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 Jan 4 - 10, 2018 
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New Mexico News

Keep Up with La Politica

A primer on current issues

By
Susana Martinez
Bye, Felicia.

Bye, Felicia.”

That pretty much sums up the political year 2017 as it heads out into history. To get a better grip on 2018, it’s important to keep up with local and state politics. Here are a few suggestions regarding upcoming issues and people to keep up with—in order to get that grip on now and get your vote out later.

Historic Election

Buckle up buttercup, the important November 2018 campaign/election season is upon us and it’s gonna be a bronco ride. On the ballot, here in New Mexico, we have hundreds of key positions up for election: one US Senator (Martin Heinrich), all 3 US Representatives, Governor, Lt. Governor, Secretary of State, Auditor, Treasurer, Attorney General, Commissioner of Public Lands, 3 positions on the state Court of Appeals, 2 seats on the state supreme court, all 70 state representatives, 3 pubic regulation commissioners, 6 public education commissioners, the 11th Judicial District Attorney, 5 district judges.

All 33 counties have county commission, assessor and sheriff seats up for grabs, along with probate and magistrate judge positions. This includes the Albuquerque metropolitan area of Bernalillo, Sandoval, Santa Fe, Valencia, Cibola and Torrance counties. Mid-term elections all around the country will be getting influenced by the national agenda and its attached campaign money. There is plenty of opportunity to get involved by finding a candidate to get behind, or maybe even becoming a candidate. Check out the the bureau of elections resources on the Secretary of State’s website at www.sos.state.nm.us for all the info.

Water and Air

Air and water are of extreme importance, not only all over the globe but locally as well. The Albuquerque Bernalillo County Water Authority handles our drinking water and its infrastructure for the greater metropolitan area. These are the folks pulling the water out of the aquifer or the Rio Grande river, cleaning it up and piping it into our homes to flow from our faucets. This body not only controls the water flow but has the power to guide growth and its sprawl when asked to approve a water application to business and housing developments. It is currently reviewing an application for Santolina, a proposed Westside development of 90,000 residents. This decision will impact area residents for many decades to come. To keep up with our precious agua and for other local water information, check out the water authority’s website, especially the latest news tab at—www.abcwua.org.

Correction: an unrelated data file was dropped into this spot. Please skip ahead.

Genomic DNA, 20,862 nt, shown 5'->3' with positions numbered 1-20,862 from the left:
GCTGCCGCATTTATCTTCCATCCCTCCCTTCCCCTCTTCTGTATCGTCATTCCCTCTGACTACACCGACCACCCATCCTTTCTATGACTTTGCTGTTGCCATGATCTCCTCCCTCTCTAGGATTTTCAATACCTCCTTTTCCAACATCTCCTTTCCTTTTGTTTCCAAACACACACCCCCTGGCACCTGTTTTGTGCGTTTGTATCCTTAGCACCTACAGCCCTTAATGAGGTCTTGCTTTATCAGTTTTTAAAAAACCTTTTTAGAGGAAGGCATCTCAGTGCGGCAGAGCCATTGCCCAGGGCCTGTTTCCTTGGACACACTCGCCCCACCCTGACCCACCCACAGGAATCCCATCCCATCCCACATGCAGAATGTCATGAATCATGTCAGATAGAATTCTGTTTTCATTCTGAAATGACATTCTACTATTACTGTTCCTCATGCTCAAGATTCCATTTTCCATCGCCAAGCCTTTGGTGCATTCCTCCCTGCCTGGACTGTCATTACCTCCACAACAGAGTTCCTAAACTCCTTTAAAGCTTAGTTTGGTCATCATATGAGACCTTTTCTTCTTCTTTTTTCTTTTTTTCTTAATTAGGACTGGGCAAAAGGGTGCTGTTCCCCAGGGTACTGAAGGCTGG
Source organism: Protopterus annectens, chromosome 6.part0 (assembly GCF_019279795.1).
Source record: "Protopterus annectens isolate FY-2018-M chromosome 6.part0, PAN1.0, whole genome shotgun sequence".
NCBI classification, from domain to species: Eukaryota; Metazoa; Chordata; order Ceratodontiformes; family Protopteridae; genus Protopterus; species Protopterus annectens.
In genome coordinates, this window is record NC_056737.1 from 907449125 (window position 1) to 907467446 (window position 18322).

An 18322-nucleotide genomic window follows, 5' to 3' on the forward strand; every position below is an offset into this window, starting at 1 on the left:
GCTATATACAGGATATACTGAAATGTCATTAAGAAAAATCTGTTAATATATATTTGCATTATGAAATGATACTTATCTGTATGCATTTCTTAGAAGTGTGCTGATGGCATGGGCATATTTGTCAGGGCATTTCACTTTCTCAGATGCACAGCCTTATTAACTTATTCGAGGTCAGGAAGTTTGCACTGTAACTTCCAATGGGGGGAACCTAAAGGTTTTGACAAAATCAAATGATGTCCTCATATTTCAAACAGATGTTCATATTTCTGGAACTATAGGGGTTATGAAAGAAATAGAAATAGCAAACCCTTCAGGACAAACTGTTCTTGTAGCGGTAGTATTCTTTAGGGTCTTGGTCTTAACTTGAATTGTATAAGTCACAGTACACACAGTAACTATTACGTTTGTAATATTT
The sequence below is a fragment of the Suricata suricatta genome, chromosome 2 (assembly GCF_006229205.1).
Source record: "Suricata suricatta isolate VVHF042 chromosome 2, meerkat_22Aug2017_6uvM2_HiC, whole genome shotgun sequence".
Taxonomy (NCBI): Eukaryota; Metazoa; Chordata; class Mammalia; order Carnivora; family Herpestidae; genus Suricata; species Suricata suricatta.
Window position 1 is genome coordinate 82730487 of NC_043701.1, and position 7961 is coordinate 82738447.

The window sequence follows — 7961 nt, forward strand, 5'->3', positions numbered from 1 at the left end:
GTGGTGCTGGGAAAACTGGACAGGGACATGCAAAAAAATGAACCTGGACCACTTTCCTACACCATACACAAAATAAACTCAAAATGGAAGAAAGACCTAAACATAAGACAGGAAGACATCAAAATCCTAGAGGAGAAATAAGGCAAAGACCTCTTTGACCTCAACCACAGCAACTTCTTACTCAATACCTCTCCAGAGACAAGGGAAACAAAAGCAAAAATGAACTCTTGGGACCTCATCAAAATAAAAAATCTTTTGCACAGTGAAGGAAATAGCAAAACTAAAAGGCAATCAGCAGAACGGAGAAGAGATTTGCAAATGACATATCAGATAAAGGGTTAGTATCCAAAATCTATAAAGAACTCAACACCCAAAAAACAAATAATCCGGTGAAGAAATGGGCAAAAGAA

Another little talked about board that impacts residents with every breath we take is the city county Air Quality Board. This board is charged with implementing the federal Clean Air Act and the state Air Quality Control Act by adopting air quality regulations and standards. The board also approves, or declines, permits for industries like cement plants and gasoline tank farms in the South Valley and other businesses that release airborne toxins or dust. With federal environmental protections on shaky ground, it is up to local bodies like these to keep industries in check. And just as importantly, it is up to citizens to keep the local entities in sync with the community. A good place to keep up and get smart about local environment and political matters is www.nmpoliticalreport.com and www.kunm.org.

Susan’s Goodbye Session

The upcoming 30-day state legislative session is a short session which is set by the New Mexico Constitution for budget issues and whatever the governor wants to bring forth. This will be governor Susana Martinez’s last session so expect her to try to push through legacy legislation like some tough as nails crime and DWI bills. The state supposedly has some extra bucks so we’ll see if the governor goes on a crime-fighting spending spree. The quick session precedes the state house November elections so there will be some jockeying for undecided voters with some Legislative posturing about the hot button issues across New Mexico. To keep up, find your state legislator by going to www.nmlegis.gov then let them know what you think.

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